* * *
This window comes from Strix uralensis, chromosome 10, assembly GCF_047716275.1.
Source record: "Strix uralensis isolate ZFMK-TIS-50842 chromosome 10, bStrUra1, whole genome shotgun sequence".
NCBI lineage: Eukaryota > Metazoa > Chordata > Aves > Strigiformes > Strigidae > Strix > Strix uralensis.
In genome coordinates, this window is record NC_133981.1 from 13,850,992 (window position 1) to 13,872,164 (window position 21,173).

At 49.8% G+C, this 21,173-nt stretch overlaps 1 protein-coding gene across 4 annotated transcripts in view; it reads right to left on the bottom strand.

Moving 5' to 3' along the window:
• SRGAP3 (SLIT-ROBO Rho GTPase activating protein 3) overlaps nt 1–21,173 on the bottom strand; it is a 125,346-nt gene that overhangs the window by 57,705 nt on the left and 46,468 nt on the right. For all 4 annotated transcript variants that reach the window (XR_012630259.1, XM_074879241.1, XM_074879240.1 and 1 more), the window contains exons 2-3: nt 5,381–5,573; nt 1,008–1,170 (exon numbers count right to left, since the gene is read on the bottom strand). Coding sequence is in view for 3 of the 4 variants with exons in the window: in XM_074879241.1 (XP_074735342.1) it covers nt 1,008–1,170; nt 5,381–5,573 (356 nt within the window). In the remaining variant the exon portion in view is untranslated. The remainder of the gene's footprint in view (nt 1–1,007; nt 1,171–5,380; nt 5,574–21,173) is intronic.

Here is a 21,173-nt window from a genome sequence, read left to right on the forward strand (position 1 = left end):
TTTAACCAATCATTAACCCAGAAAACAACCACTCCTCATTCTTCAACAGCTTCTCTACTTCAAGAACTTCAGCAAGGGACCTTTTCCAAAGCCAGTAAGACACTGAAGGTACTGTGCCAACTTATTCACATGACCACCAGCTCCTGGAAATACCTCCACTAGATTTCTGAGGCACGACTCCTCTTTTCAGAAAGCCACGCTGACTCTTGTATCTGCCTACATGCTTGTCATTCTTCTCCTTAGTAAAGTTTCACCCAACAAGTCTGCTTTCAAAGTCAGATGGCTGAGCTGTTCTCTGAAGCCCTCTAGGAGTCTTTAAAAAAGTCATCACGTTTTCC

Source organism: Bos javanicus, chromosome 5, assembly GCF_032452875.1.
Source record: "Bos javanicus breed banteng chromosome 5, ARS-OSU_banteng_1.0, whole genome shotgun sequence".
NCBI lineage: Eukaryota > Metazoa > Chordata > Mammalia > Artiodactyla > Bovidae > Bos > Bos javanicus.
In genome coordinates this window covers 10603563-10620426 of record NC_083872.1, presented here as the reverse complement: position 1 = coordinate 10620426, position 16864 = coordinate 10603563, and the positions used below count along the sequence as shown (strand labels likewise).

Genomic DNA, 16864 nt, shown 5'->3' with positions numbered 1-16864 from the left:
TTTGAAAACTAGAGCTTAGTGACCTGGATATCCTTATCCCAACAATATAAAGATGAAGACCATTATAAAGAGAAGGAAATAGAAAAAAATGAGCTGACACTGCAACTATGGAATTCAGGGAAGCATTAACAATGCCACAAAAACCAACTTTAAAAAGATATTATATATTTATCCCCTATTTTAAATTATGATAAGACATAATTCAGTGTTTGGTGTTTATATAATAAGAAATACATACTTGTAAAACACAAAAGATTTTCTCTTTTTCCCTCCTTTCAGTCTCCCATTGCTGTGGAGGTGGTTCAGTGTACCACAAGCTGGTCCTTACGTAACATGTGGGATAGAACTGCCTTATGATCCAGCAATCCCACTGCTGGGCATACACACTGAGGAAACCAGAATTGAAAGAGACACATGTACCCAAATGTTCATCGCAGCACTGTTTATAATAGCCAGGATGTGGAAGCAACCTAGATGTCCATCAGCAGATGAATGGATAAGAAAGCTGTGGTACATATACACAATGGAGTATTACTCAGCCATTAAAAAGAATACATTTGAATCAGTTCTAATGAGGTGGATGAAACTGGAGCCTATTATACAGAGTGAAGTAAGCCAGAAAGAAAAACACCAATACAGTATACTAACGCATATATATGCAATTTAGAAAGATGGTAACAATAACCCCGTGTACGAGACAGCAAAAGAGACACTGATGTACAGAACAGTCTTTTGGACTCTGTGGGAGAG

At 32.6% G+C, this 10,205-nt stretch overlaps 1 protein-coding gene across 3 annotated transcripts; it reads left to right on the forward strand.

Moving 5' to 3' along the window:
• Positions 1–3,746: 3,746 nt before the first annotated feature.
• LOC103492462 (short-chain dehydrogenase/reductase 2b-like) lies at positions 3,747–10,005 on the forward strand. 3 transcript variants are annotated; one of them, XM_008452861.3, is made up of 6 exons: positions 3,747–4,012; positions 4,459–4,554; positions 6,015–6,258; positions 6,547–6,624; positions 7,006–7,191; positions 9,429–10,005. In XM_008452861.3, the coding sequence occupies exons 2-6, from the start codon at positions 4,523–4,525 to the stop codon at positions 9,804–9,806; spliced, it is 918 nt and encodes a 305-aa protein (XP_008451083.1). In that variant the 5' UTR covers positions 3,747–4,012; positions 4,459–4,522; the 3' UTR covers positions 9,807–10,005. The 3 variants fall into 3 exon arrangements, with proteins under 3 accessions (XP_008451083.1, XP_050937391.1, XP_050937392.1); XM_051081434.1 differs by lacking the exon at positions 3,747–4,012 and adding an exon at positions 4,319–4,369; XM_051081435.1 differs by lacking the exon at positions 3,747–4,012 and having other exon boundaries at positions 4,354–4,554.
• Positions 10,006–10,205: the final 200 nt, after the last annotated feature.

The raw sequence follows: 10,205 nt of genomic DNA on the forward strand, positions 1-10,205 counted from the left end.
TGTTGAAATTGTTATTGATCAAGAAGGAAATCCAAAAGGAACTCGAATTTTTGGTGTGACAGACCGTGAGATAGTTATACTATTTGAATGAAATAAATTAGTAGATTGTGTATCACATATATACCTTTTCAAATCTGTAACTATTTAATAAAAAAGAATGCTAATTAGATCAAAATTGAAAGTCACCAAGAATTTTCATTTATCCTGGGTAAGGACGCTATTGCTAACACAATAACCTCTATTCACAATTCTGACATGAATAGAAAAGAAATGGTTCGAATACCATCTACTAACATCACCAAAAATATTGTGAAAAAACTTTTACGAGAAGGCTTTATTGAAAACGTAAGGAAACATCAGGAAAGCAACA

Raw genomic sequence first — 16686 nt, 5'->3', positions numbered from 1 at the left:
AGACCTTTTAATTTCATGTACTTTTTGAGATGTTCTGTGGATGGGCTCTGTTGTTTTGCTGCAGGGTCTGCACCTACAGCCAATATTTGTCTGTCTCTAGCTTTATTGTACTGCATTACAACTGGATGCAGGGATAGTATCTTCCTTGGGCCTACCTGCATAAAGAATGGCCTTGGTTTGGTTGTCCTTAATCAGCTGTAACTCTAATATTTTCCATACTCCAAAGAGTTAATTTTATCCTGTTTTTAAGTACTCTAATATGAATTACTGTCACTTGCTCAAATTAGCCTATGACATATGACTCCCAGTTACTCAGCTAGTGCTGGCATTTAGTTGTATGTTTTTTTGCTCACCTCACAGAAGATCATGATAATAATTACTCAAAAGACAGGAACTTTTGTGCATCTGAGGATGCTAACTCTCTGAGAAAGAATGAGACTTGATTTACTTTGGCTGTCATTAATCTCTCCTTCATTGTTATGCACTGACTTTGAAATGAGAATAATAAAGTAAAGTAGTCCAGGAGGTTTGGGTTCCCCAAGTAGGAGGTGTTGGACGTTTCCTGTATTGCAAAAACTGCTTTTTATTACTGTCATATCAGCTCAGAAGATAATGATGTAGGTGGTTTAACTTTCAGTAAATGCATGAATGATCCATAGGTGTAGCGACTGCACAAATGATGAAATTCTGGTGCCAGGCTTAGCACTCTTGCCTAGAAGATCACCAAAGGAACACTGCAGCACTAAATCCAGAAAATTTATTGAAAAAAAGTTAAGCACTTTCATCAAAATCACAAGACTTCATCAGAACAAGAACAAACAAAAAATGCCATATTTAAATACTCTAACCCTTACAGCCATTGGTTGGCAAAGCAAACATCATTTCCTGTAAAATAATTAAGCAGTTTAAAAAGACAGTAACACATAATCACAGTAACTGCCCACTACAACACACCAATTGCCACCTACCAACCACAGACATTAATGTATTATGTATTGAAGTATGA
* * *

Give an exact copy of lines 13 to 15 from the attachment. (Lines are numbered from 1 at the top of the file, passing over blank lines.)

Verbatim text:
In genome coordinates this window covers 10603563-10620426 of record NC_083872.1, presented here as the reverse complement: position 1 = coordinate 10620426, position 16864 = coordinate 10603563, and the positions used below count along the sequence as shown (strand labels likewise).

Genomic DNA, 16864 nt, shown 5'->3' with positions numbered 1-16864 from the left:
TTTGAAAACTAGAGCTTAGTGACCTGGATATCCTTATCCCAACAATATAAAGATGAAGACCATTATAAAGAGAAGGAAATAGAAAAAAATGAGCTGACACTGCAACTATGGAATTCAGGGAAGCATTAACAATGCCACAAAAACCAACTTTAAAAAGATATTATATATTTATCCCCTATTTTAAATTATGATAAGACATAATTCAGTGTTTGGTGTTTATATAATAAGAAATACATACTTGTAAAACACAAAAGATTTTCTCTTTTTCCCTCCTTTCAGTCTCCCATTGCTGTGGAGGTGGTTCAGTGTACCACAAGCTGGTCCTTACGTAACATGTGGGATAGAACTGCCTTATGATCCAGCAATCCCACTGCTGGGCATACACACTGAGGAAACCAGAATTGAAAGAGACACATGTACCCAAATGTTCATCGCAGCACTGTTTATAATAGCCAGGATGTGGAAGCAACCTAGATGTCCATCAGCAGATGAATGGATAAGAAAGCTGTGGTACATATACACAATGGAGTATTACTCAGCCATTAAAAAGAATACATTTGAATCAGTTCTAATGAGGTGGATGAAACTGGAGCCTATTATACAGAGTGAAGTAAGCCAGAAAGAAAAACACCAATACAGTATACTAACGCATATATATGCAATTTAGAAAGATGGTAACAATAACCCCGTGTACGAGACAGCAAAAGAGACACTGATGTACAGAACAGTCTTTTGGACTCTGTGGGAGAG